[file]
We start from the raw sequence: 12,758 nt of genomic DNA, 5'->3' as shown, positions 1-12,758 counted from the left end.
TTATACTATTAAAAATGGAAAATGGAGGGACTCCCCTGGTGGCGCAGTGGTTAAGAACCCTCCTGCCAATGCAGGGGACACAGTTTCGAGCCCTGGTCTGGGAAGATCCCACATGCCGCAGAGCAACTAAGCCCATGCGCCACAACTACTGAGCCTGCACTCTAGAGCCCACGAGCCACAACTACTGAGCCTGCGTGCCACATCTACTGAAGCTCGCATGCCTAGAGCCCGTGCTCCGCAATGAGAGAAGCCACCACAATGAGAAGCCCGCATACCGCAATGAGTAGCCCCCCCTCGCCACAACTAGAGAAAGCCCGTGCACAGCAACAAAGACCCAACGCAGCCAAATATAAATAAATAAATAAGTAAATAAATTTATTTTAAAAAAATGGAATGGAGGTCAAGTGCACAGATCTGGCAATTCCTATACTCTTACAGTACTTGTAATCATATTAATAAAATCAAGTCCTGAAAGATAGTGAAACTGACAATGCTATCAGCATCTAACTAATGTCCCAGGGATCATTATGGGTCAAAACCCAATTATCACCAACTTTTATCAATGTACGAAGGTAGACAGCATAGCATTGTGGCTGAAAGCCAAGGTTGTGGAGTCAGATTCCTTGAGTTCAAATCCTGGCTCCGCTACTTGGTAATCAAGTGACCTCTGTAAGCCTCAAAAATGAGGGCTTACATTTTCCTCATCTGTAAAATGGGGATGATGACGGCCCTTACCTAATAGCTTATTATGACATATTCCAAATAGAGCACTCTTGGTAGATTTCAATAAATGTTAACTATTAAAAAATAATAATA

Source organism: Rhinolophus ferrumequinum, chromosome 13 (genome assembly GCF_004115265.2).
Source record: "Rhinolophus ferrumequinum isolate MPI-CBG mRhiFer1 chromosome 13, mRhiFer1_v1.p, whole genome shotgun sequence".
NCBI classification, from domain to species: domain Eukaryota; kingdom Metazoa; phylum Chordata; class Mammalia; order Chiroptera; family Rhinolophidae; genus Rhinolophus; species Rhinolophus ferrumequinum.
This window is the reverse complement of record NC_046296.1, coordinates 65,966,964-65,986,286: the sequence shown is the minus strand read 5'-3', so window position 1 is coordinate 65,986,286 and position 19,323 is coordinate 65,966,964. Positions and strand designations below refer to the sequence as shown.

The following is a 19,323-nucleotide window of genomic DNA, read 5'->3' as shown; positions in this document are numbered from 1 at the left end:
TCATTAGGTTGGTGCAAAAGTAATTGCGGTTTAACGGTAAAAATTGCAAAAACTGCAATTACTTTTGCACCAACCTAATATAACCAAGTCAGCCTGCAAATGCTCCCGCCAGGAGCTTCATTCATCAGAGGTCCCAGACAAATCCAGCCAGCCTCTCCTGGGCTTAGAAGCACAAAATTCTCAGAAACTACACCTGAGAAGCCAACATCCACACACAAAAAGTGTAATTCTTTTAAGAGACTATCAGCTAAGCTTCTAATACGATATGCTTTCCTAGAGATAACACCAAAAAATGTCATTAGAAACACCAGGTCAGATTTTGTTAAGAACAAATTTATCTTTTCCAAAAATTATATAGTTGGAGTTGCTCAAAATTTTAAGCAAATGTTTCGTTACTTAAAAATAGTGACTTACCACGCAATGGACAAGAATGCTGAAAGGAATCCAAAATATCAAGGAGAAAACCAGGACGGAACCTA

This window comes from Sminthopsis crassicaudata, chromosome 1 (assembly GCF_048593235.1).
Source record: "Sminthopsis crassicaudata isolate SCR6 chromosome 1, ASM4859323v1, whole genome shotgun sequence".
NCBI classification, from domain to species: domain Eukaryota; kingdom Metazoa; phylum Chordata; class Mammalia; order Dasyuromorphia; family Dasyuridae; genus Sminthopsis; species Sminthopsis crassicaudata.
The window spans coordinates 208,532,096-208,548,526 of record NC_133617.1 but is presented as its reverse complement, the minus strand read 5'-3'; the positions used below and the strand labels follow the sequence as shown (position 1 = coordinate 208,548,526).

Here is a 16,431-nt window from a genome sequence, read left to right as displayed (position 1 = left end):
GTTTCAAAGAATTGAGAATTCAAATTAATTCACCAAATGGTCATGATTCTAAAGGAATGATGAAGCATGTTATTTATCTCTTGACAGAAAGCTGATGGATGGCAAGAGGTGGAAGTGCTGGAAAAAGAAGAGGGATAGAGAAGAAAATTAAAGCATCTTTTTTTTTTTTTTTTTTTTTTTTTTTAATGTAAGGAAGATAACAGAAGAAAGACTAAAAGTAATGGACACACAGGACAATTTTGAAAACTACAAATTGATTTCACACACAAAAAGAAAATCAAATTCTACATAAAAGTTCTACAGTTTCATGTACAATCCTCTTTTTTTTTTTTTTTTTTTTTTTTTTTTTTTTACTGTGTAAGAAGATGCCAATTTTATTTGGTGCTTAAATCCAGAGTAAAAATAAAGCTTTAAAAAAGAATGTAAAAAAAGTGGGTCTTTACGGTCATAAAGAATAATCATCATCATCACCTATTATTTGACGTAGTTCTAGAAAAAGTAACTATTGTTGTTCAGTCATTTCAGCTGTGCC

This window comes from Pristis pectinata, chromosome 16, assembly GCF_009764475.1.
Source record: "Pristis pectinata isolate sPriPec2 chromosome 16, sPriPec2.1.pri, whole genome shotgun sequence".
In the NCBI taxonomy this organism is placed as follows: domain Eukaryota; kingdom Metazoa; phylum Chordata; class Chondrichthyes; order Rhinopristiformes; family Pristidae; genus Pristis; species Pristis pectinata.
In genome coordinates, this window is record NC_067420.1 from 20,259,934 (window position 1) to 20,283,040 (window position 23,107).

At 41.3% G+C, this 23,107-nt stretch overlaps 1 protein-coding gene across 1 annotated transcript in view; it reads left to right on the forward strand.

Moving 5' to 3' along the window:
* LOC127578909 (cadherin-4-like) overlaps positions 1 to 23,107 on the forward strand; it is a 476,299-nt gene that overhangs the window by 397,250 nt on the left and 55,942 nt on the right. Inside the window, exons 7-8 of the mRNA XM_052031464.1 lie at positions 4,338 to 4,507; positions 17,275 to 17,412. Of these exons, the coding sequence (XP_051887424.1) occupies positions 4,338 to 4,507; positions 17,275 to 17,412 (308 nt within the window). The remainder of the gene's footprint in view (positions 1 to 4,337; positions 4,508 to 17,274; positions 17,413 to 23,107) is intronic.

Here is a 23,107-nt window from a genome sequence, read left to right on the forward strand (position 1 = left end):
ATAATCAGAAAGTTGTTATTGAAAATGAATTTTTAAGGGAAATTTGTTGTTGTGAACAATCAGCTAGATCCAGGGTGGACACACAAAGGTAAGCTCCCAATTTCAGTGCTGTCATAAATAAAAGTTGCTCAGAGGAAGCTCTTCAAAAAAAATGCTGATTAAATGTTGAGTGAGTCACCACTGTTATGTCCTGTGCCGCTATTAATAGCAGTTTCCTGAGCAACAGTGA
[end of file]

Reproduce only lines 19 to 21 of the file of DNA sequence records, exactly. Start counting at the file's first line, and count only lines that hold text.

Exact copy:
At 41.3% G+C, this 23,107-nt stretch overlaps 1 protein-coding gene across 1 annotated transcript in view; it reads left to right on the forward strand.

Moving 5' to 3' along the window:
* LOC127578909 (cadherin-4-like) overlaps positions 1 to 23,107 on the forward strand; it is a 476,299-nt gene that overhangs the window by 397,250 nt on the left and 55,942 nt on the right. Inside the window, exons 7-8 of the mRNA XM_052031464.1 lie at positions 4,338 to 4,507; positions 17,275 to 17,412. Of these exons, the coding sequence (XP_051887424.1) occupies positions 4,338 to 4,507; positions 17,275 to 17,412 (308 nt within the window). The remainder of the gene's footprint in view (positions 1 to 4,337; positions 4,508 to 17,274; positions 17,413 to 23,107) is intronic.